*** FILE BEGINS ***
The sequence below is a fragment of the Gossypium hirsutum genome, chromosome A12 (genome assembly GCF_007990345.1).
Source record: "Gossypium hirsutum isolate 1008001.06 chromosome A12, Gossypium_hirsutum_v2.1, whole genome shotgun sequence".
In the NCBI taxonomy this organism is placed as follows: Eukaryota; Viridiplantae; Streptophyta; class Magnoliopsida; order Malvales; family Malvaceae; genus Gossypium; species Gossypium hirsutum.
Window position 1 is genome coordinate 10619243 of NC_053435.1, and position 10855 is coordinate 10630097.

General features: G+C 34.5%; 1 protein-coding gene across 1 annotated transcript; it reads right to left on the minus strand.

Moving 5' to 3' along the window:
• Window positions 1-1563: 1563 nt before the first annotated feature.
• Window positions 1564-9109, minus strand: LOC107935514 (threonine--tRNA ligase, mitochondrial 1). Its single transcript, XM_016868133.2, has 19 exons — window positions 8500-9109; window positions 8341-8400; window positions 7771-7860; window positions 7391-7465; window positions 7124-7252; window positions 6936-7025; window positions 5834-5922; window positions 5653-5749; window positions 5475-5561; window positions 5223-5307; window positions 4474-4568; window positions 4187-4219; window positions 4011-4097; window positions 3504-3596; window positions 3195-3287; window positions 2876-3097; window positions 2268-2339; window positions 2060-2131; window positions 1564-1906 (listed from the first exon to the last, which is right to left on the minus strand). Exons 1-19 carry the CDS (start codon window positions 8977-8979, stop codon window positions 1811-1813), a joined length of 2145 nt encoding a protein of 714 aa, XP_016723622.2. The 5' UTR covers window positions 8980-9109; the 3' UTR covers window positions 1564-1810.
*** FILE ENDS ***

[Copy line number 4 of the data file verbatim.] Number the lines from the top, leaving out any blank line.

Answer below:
Window position 1 is genome coordinate 10619243 of NC_053435.1, and position 10855 is coordinate 10630097.